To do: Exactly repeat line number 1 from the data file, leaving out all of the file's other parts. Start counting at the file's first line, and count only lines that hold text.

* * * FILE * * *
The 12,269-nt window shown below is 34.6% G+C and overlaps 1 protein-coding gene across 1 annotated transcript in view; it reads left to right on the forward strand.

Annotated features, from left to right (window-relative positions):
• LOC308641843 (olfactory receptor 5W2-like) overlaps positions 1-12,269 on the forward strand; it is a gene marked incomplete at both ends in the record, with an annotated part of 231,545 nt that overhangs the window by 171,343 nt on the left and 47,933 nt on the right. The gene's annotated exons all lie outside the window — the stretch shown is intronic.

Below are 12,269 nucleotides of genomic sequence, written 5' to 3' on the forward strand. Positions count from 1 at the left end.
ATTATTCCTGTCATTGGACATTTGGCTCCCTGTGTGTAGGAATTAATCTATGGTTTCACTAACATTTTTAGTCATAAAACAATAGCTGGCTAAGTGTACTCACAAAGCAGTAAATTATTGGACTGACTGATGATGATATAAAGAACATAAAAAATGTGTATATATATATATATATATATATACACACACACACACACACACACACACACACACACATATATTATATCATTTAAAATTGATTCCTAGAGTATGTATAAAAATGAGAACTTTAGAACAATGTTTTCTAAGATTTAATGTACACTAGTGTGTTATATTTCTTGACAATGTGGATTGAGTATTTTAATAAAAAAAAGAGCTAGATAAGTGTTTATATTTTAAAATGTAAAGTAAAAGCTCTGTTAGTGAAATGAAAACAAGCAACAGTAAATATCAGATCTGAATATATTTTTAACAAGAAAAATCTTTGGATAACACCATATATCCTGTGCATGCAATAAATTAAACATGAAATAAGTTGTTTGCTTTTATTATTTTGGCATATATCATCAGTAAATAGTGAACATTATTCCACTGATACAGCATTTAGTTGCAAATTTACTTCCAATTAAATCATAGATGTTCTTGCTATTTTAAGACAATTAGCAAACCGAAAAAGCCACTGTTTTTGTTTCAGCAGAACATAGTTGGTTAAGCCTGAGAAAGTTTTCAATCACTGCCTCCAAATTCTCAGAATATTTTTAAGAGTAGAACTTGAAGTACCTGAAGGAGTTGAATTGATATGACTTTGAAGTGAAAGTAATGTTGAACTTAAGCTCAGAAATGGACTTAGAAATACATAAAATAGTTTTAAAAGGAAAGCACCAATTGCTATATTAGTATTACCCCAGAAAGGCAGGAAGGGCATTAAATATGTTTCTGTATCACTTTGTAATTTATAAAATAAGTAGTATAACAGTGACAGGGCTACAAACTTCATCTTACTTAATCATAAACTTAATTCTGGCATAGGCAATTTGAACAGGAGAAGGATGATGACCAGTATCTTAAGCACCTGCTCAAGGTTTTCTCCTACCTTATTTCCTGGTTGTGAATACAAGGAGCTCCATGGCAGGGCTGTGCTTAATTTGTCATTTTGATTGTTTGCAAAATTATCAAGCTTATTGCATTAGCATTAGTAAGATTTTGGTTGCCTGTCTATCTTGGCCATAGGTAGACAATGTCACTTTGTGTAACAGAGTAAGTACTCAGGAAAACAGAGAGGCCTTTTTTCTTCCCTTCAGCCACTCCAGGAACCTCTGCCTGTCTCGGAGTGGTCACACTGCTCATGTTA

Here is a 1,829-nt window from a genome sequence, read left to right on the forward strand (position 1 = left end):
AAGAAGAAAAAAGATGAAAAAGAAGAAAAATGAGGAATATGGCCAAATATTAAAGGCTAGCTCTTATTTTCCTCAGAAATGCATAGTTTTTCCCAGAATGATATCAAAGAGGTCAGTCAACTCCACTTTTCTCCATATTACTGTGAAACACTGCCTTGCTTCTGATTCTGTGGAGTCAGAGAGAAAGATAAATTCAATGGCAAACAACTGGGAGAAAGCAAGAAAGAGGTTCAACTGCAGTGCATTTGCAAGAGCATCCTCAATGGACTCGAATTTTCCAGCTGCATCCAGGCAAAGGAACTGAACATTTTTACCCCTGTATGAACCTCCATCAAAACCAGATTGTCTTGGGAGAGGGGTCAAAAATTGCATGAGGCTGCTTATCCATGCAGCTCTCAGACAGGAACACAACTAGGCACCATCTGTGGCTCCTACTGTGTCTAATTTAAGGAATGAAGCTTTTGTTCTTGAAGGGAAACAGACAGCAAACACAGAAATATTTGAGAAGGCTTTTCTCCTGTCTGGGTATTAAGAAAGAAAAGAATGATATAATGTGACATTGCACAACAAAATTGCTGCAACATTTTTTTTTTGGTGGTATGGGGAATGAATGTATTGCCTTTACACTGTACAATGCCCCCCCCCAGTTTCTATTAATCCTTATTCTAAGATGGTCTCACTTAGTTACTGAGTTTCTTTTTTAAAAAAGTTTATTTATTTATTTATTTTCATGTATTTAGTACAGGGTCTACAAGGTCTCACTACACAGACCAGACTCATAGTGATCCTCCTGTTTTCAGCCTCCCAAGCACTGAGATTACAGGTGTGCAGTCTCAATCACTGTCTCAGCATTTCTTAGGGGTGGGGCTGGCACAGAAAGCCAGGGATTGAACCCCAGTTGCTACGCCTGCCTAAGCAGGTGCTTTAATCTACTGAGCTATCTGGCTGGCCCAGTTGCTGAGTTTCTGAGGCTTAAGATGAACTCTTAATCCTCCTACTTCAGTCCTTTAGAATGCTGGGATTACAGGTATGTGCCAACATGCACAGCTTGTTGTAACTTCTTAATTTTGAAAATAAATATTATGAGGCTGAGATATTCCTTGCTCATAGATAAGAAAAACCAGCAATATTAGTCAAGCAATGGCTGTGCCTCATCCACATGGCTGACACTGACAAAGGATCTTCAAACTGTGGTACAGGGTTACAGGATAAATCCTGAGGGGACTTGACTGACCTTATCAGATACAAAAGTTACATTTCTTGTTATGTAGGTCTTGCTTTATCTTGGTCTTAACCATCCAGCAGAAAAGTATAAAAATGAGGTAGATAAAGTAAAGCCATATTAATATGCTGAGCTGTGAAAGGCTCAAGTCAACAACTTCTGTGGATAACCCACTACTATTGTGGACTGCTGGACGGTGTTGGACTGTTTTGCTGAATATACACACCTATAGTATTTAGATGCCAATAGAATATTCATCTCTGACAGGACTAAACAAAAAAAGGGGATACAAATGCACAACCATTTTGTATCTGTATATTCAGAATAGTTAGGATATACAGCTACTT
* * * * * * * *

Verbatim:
The 12,269-nt window shown below is 34.6% G+C and overlaps 1 protein-coding gene across 1 annotated transcript in view; it reads left to right on the forward strand.